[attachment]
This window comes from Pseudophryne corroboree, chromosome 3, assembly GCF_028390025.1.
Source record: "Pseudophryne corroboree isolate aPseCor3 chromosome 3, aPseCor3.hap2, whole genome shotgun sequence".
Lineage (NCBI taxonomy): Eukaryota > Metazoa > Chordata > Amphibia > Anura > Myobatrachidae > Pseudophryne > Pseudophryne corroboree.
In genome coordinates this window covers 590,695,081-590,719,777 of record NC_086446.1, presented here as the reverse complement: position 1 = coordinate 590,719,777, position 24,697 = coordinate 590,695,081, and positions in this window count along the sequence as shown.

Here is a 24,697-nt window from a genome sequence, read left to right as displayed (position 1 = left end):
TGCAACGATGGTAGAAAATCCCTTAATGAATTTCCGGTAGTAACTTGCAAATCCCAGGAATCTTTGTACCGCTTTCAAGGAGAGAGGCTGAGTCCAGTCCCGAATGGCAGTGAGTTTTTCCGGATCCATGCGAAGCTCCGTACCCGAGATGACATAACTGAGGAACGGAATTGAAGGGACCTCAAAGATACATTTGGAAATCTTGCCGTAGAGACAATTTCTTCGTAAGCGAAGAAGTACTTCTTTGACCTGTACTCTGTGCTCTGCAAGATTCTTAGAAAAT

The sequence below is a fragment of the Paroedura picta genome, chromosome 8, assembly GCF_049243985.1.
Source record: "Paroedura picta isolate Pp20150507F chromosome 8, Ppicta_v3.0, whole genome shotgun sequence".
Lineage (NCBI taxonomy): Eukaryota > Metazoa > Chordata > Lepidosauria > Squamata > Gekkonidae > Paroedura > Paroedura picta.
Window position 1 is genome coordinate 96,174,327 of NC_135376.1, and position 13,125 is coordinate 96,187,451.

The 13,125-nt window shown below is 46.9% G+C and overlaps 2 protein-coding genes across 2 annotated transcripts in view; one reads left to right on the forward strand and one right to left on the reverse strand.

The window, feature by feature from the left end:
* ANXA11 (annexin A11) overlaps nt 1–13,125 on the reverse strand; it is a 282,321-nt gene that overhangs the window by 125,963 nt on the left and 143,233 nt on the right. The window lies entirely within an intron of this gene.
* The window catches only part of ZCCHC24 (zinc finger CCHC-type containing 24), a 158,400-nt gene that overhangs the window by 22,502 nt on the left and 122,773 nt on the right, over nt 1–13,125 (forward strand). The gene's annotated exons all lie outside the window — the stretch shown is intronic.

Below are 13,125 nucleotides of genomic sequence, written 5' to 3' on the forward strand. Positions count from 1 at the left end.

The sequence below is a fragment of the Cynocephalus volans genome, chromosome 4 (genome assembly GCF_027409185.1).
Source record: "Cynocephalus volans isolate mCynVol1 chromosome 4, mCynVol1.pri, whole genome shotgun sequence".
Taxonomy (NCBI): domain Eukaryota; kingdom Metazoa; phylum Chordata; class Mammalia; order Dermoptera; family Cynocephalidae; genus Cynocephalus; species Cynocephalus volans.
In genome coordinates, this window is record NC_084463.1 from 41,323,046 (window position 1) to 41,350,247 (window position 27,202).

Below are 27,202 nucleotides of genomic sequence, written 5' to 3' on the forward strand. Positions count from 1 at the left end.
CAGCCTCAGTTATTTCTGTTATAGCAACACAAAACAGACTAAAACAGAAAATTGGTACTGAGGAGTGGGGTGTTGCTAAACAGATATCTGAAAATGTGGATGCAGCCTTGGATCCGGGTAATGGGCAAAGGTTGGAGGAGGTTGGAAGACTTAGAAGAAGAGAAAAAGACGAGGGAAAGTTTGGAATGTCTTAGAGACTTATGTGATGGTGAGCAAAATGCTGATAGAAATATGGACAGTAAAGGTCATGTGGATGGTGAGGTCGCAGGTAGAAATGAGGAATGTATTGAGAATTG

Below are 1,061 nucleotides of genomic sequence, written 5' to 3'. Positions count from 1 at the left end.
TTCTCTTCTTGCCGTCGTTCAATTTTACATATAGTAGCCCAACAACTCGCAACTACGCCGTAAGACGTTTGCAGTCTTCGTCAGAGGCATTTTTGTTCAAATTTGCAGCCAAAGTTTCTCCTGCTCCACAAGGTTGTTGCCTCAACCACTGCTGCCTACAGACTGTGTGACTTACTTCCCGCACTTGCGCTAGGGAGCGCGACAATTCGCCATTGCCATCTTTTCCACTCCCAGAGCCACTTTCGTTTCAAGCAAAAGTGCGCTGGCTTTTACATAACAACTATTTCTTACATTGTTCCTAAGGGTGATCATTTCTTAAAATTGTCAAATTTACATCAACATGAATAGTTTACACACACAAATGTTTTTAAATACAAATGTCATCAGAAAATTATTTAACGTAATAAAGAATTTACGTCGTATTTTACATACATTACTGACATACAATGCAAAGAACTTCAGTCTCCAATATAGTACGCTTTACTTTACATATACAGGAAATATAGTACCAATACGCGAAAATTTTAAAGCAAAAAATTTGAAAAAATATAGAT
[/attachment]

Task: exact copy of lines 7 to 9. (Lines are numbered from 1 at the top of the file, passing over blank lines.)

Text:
The sequence below is a fragment of the Paroedura picta genome, chromosome 8, assembly GCF_049243985.1.
Source record: "Paroedura picta isolate Pp20150507F chromosome 8, Ppicta_v3.0, whole genome shotgun sequence".
Lineage (NCBI taxonomy): Eukaryota > Metazoa > Chordata > Lepidosauria > Squamata > Gekkonidae > Paroedura > Paroedura picta.